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Employer selection tests typically consist of numerical reasoning, verbal reasoning and diagrammatic reasoning tests. Situational judgement tests are increasing in popularity and are used as an initial screening method for the biggest graduate scheme employers.

Types of Selection Tests

The main types of psychometric assessment used in the selection process are identified below:

Verbal Reasoning Tests

Verbal reasoning tests are used to find out how well a candidate can identify logic within a passage of text. Candidates are typically provided with a passage, or several passages, of text based information and are required to evaluate whether or not a set of statements pertaining to the passage are:

True - The statement is true following the logic of the information or opinions contained in the passage,

False - The statement is false following the logic of the information or opinions contained in the passage or,

Cannot Say - You are not able to determine whether the statement is true or false without further information.

Numerical Reasoning Tests

Most numerical tests are very similar, usually following a multiple choice format where you have select an answer from a number of possible solutions.

The questions are based around the interpretation of data from table, graphs and charts, and then using basic arithmetical techniques (percentages; fractions; ratios; additions, subtractions etc) to arrive at the correct answer.

For both online and written tests, calculators are normally allowed and you are usually provided with scrap paper to do your rough working.

Diagrammatic Tests

These tests are designed to assess your logical reasoning ability. They usually comprise of around 30 multiple choice questions and are administered under exam conditions.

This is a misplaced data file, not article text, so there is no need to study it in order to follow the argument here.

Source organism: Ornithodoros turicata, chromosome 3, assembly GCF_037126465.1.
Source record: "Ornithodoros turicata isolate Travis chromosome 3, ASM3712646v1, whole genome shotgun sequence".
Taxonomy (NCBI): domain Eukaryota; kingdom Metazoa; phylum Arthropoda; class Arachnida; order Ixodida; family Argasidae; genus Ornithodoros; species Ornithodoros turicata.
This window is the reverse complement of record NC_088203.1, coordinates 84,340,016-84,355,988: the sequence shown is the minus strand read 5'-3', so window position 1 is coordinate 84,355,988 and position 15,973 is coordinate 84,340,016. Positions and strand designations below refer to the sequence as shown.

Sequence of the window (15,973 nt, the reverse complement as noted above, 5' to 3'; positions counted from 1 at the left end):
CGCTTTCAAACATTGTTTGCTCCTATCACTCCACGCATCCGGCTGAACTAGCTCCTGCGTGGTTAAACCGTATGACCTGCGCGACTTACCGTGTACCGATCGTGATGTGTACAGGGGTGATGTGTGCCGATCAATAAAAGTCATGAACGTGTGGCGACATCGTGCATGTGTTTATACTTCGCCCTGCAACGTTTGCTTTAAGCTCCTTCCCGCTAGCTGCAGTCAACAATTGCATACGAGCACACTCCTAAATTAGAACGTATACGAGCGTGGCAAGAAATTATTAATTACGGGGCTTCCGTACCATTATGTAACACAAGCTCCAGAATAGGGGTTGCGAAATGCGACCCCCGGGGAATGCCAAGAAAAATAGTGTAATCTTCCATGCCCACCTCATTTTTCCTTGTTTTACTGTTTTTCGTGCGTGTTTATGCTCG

The questions typically involve a series of shapes or diagrammatic figures in a sequence or pattern. Your task is to analyse the sequence and determine which of the 'answer shapes or figures' would come next.

Situational Judgement Tests

Situational Judgement Tests usually consist of a series of work based scenarios relevant to the job position you have applied for. Scenarios may range from ethical dilemmas to difficulties with colleagues or clients. Employers use these tests to help determine if candidates possess the qualities required to be successful in the job role applied for. In each of the scenarios one or more of the competences from the original job description, and/or person specification, is likely to be tested.

Occupational Personality Questionnaires

These are not in fact tests as such but questionnaires designed to give the employer an inventory or profile of your values and the way in which you react in given situations. This could include how you relate to others, your values and motivations or your style of working. Employers use them to assess whether you have the right type of personality for the job and company.

They are usually untimed and there are no right or wrong answers. You can’t really prepare for them, just answer the questions honestly. They usually check you are being consistent by asking similar questions in different ways so don’t get caught out or try to guess what they are looking for. After all, it’s not in your interest to end up in a job that doesn’t suit you!

You will often get the chance to discuss the resulting personality profile with the employer and the outcome may be followed up in a subsequent interview.